The Motion Picture Association of America and six major studios which produce movies and television programs yesterday asked the Federal Communications Commission to free them from what they call "fiscall servitude" imposed upon them by ABC, CBS and NBC.
Jack Valenti, president of the MPAA, told a news conference here yesterday that the members petitioned the FCL for "emancipation from self-serving controls that enable ABC, CBS and NBC to decide arbitrarily what millions of American viewers may see on their home sets. THis tight oligopoly domination stufles artistic creativity and slams the door to independent productions that could bring refreshed vitality, greater diversity and new excellence to the TV screen."
If the FCC, which already plans an inquiry into network programmming practices, grants the relief sought by the studios, it could result in higher profits for independent television producers - not just for the studios, but for individual producers such as Norman Lear and Grant Tinker. Such a move might also lower profits for the networks and result in more diverse programming - but not necessarily.
The public would benefit, Valenti said, because "instead of three voices or three brains deciding what is quality and what is not, you would increase the number of opportunities for other quality judgments to be made. It may be that all you need to insure quality is three buyers. But what if they're all wrong.?"
Stripped of verbiage and legalese, the real issue is who gets how much from the pie. The thrust of the MPAA petition is taht the networks get an unfair share.
The six studios - Columbia Pictures Industries, Inc., MCA Inc; Paramount Pictures Corp; Twentieth Century-Fox Corp.; United Artists Corp. and Warner Bros. Inc. - charge that their slice is too small, that, they take all therisks, and that the networks make inordinate profits. Each studio supplies television productions to the networks, with MCA providing more prime-time hours than the five other studios combined.
The petition charges that the networks are in violation of the FCC "financial interest" rule, adopted in 1970, that bars a network from having a "financial or proprietary right or interest" in any television program that is produced wholly or in part by anyone else.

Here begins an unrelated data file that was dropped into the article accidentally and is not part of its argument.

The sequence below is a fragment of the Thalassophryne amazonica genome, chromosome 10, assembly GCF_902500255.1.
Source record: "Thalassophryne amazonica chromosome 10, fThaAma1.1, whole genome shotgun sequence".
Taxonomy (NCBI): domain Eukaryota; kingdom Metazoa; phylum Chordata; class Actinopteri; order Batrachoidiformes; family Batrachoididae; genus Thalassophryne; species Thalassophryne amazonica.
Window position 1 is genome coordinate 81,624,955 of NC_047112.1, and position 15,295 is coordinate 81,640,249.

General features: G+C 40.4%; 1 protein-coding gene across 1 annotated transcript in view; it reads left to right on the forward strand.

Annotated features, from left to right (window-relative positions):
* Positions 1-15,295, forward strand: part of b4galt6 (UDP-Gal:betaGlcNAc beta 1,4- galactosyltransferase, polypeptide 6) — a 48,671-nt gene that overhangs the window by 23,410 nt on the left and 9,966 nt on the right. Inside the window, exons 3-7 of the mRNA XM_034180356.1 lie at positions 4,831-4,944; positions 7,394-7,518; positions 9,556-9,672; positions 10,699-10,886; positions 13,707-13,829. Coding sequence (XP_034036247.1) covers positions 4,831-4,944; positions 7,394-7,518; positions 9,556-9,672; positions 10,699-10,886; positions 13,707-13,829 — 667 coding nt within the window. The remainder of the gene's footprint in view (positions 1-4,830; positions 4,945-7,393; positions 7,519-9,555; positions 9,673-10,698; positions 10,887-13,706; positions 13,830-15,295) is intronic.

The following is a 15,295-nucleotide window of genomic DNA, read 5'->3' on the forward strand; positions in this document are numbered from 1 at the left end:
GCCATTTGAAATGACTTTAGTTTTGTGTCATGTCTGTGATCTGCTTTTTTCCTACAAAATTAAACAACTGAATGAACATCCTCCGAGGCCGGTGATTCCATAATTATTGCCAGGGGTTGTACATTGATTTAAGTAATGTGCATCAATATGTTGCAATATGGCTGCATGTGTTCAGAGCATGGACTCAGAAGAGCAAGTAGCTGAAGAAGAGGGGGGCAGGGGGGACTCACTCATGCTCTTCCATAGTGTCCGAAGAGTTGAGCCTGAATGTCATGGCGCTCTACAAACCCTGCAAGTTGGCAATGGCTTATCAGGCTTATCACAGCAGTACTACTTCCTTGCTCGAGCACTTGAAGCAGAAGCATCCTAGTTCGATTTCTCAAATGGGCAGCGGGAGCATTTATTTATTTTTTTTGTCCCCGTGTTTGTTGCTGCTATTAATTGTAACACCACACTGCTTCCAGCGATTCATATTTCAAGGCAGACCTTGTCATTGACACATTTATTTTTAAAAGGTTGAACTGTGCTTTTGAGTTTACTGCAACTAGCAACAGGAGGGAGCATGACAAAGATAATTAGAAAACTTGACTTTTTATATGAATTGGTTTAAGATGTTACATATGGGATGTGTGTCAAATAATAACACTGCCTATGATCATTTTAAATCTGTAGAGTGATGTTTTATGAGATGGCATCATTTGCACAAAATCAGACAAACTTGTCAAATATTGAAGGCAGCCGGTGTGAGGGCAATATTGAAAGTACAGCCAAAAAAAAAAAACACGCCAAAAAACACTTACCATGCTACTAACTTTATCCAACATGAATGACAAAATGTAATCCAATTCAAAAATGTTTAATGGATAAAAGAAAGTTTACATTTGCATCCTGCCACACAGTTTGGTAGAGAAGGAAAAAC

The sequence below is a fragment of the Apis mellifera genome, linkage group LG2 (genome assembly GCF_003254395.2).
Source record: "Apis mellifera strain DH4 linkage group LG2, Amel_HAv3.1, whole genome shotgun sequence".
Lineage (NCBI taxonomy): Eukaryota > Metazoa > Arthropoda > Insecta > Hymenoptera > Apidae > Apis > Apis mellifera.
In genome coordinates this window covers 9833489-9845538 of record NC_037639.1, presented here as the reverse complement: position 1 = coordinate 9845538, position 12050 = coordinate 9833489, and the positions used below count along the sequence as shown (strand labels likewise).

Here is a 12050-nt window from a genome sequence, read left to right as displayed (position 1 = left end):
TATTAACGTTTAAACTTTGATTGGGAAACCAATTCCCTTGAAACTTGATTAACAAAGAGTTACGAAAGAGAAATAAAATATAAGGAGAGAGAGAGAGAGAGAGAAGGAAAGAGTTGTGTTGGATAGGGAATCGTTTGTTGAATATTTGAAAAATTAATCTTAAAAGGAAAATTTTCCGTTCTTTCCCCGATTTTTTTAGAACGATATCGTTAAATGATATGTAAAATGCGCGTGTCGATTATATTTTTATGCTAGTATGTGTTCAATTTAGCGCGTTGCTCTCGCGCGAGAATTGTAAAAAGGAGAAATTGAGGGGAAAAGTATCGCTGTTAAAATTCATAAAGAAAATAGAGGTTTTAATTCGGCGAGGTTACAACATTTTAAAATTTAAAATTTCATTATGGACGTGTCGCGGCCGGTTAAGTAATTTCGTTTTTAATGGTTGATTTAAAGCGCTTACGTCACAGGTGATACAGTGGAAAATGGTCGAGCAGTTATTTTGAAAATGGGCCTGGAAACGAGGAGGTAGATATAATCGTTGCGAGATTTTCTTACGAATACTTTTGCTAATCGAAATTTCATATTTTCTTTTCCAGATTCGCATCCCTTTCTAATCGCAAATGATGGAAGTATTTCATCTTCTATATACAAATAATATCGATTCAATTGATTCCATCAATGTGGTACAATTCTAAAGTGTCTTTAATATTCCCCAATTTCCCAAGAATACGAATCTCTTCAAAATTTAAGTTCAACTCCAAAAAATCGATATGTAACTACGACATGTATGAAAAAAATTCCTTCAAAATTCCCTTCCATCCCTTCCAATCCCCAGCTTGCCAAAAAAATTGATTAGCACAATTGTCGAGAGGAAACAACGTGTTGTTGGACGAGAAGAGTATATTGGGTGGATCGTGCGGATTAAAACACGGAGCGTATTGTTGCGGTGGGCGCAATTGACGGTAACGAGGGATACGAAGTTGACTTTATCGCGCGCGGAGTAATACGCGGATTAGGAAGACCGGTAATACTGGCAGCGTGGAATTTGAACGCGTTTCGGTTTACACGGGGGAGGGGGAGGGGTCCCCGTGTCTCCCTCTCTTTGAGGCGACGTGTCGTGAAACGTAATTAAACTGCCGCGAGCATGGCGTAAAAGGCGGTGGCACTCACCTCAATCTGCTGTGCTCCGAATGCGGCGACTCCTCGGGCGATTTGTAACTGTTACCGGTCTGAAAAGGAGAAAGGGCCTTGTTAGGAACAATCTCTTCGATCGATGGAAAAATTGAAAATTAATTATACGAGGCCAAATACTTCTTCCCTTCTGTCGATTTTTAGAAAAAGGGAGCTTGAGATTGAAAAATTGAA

The petition accuses the network, by the manner in which they acquire programs, of violating that rule. As a result, the petitioners claim, "during the period 1970-76, the networks, employing parallel practices in the licensing arrangements for the acquisition of programs from independent producers, increased their pre-tax income by almost 500 per cent - yet during this period, the network's expenditures for outside programming increased by only 55 per cent. Further, the compensation paid to independent creative forces is surpressed at the very time when network and affiliate profits are soaring to record heights and advertisers are paying record prices."
ABC and CBS officials reserved comment yesterday, but NBC issued a statement late in the after noon taking direct issle with both the petition and Valenti.
The NBC statement said in part: "The latest figures from the FCC show that in 1975 the networks had to pay more than $1.25 billion for their programs and program development. We estimate that most of this went to the production community in Hollywood where a few major motion picture studios produced the bulk of the networks' prime-time schedules.
"It is only because of the networks' demands for new and innovative programming and the networks' financial support for program development that newer, smaller independent organizations can compete against the majors."